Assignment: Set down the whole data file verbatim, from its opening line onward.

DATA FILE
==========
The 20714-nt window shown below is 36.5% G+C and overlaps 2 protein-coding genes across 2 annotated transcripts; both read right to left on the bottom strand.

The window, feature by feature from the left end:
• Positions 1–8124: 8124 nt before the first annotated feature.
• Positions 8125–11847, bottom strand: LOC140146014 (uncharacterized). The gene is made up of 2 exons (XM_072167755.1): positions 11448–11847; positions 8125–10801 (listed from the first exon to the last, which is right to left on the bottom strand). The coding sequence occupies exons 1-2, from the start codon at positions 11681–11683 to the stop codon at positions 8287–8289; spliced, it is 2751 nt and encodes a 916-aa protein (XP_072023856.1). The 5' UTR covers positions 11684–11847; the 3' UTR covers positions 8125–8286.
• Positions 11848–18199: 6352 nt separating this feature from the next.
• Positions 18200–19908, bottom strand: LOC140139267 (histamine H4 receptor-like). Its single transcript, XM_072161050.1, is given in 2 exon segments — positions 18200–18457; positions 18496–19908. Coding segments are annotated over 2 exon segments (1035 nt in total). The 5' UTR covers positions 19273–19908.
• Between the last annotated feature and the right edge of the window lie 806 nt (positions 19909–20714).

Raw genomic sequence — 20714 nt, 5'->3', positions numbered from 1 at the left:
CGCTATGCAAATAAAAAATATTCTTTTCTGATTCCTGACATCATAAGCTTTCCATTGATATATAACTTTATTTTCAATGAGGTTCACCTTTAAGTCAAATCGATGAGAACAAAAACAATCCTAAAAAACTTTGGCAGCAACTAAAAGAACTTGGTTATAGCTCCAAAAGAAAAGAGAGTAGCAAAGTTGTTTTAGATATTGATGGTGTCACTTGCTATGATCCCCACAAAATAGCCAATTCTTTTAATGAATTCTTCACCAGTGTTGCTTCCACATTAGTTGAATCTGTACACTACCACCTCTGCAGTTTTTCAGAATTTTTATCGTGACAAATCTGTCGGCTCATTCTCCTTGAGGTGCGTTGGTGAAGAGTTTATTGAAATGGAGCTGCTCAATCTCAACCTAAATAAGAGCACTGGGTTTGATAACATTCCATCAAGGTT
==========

The 20714-nt window shown below is 36.5% G+C and overlaps 2 protein-coding genes across 2 annotated transcripts; both read right to left on the bottom strand.

The window, feature by feature from the left end:
• Positions 1–8124: 8124 nt before the first annotated feature.
• Positions 8125–11847, bottom strand: LOC140146014 (uncharacterized). The gene is made up of 2 exons (XM_072167755.1): positions 11448–11847; positions 8125–10801 (listed from the first exon to the last, which is right to left on the bottom strand). The coding sequence occupies exons 1-2, from the start codon at positions 11681–11683 to the stop codon at positions 8287–8289; spliced, it is 2751 nt and encodes a 916-aa protein (XP_072023856.1). The 5' UTR covers positions 11684–11847; the 3' UTR covers positions 8125–8286.
• Positions 11848–18199: 6352 nt separating this feature from the next.
• Positions 18200–19908, bottom strand: LOC140139267 (histamine H4 receptor-like). Its single transcript, XM_072161050.1, is given in 2 exon segments — positions 18200–18457; positions 18496–19908. Coding segments are annotated over 2 exon segments (1035 nt in total). The 5' UTR covers positions 19273–19908.
• Between the last annotated feature and the right edge of the window lie 806 nt (positions 19909–20714).

Raw genomic sequence — 20714 nt, 5'->3', positions numbered from 1 at the left:
CGCTATGCAAATAAAAAATATTCTTTTCTGATTCCTGACATCATAAGCTTTCCATTGATATATAACTTTATTTTCAATGAGGTTCACCTTTAAGTCAAATCGATGAGAACAAAAACAATCCTAAAAAACTTTGGCAGCAACTAAAAGAACTTGGTTATAGCTCCAAAAGAAAAGAGAGTAGCAAAGTTGTTTTAGATATTGATGGTGTCACTTGCTATGATCCCCACAAAATAGCCAATTCTTTTAATGAATTCTTCACCAGTGTTGCTTCCACATTAGTTGAATCTGTACACTACCACCTCTGCAGTTTTTCAGAATTTTTATCGTGACAAATCTGTCGGCTCATTCTCCTTGAGGTGCGTTGGTGAAGAGTTTATTGAAATGGAGCTGCTCAATCTCAACCTAAATAAGAGCACTGGGTTTGATAACATTCCATCAAGGTT